The trial of Limerick man Jason Corbett has come to an end after defense and prosecution made their closing statements in a final plea to sway the jury.
Now the fates of Corbett’s widow, Molly Martens Corbett, and father-in-law, former FBI agent Thomas Martens, lie in the hands of a jury of nine women and three men who will decide whether the pair should be convicted of second-degree murder.
Alternatively, they may acquit them or conclude the Martens are guilty of voluntary manslaughter, the difference between which is that the former requires an individual to have acted with malice.
Thomas Martens claims self-defence of daughter, Molly Martens Corbett
Martens admits to striking his son-in-law with a baseball bat but says it was self-defense after he walked in on him throttling his daughter.
Prosecutors have countered by painting a picture of a man who loathed his son-in-law and a wife who stood to inherit close to a million dollars worth of property and life insurance claims in the event of his death. Corbett’s failure to follow through on a promise to let his wife adopt his children and his possible return to Ireland was also portrayed as a further reason for their actions.
Karen Capps took the stand for the prosecution and said when she took the pair’s 911 call neither seemed out of breath - despite having claimed to have given Corbett two rounds of CPR.
Neither did they have blood on their hands, even though Corbett’s chest had been bloodied during the struggle.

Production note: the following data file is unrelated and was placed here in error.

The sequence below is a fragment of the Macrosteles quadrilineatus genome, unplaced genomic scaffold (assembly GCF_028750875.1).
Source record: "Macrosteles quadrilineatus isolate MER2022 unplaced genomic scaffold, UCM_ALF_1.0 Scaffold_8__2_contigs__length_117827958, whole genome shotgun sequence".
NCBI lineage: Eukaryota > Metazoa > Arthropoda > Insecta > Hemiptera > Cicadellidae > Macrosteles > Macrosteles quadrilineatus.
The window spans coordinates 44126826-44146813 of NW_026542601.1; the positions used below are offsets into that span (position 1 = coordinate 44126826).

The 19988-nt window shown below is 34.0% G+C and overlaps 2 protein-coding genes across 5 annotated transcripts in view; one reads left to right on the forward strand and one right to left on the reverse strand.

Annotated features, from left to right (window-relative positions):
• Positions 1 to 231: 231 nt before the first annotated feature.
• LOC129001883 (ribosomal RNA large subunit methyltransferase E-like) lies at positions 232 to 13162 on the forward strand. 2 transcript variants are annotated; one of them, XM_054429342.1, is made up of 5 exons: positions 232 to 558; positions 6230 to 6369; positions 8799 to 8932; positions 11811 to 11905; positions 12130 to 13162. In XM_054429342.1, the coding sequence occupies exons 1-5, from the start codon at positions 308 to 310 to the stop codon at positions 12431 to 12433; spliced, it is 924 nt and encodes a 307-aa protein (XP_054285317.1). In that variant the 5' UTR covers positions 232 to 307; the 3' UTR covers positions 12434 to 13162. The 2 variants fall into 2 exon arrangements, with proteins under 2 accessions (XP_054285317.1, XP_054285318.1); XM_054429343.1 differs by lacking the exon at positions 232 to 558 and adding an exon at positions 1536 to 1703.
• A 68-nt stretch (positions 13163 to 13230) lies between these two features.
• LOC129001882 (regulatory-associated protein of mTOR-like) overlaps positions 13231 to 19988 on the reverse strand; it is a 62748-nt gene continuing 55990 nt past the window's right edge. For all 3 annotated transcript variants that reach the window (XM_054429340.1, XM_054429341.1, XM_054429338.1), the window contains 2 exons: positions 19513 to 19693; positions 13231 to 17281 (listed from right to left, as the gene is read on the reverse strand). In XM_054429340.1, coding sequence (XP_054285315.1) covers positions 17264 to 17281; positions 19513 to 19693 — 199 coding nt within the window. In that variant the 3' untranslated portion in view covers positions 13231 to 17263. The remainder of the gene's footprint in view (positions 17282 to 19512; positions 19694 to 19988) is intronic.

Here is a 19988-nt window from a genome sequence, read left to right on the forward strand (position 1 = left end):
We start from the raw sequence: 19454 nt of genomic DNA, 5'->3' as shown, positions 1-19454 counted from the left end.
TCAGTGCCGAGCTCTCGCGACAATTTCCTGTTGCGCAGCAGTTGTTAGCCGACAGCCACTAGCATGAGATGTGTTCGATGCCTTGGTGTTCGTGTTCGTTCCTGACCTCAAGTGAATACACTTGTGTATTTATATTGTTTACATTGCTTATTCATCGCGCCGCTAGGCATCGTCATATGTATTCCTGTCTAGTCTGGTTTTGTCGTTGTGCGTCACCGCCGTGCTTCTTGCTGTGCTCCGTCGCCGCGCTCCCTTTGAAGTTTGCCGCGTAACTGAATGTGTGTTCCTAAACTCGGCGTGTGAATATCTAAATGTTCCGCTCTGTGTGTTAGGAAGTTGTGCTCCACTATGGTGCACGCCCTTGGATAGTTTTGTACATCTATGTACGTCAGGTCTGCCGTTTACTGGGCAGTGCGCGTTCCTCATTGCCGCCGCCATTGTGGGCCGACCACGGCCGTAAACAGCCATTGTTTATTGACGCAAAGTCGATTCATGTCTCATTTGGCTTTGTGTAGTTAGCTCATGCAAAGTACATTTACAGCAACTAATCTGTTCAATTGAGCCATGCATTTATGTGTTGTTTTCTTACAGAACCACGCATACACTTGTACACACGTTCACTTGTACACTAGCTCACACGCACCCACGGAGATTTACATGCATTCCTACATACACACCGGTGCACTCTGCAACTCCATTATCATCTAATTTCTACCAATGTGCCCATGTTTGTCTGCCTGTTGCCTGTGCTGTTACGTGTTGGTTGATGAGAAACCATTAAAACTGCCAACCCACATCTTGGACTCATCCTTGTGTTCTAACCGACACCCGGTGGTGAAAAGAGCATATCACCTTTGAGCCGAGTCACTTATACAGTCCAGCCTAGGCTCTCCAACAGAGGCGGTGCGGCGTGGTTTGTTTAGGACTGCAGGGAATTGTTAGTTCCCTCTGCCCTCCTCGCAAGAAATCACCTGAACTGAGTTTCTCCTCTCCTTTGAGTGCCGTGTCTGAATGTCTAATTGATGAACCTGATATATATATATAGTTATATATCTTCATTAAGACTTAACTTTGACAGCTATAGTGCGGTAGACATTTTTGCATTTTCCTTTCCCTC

Closing for the prosecution, Assistant District Attorney Greg Brown told the jury, “We will never know whether Jason Corbett tried to cry out, whether he begged for his life or whether he thought of his children.
“Jason can’t speak to you but his blood speaks the truth and cries out for justice.”
Read more: Jason Corbett murder trial hears Thomas Martens “hated” his son-in-law
Defense lawyers claim guilt of Thomas Martens and Molly Martens Corbett not proven "beyond reasonable doubt"
Walter Holton, Molly Martens Corbett’s lawyer, countered that prosecutors had failed to prove their guilt beyond reasonable doubt.
He said that a strand of hair found in Corbett’s hand had not been taken away for analysis - something he said would have proved Molly’s story that her husband had been strangling her.
“They didn’t test it,” he reminded them. “They didn’t seize it. They didn’t preserve it.”
He added that the prosecution had been unable to prove beyond reasonable doubt that she had not been strangled.
“The prosecutor has to prove beyond a reasonable doubt that Molly was not strangled and they bring in an expert who doesn’t even answer it,” he added.
“When you go back, close your eyes and ask yourselves what fear did Molly Corbett and Thomas Martens have.”
Davidson County gripped by Jason Corbett murder trial
The trial has gripped Davidson County, North Carolina, where the Corbetts had made their home after meeting in Ireland.
After Corbett died on August 2, 2015, his sister, Tracey Lynch, and her husband, David, successfully won custody of his children, Jack and Sarah Corbett, from his widow on August 20.
Now having been deprived of her stepchildren by one court of law, another will decide whether she should also be deprived of her liberty.
H/T: Journal Now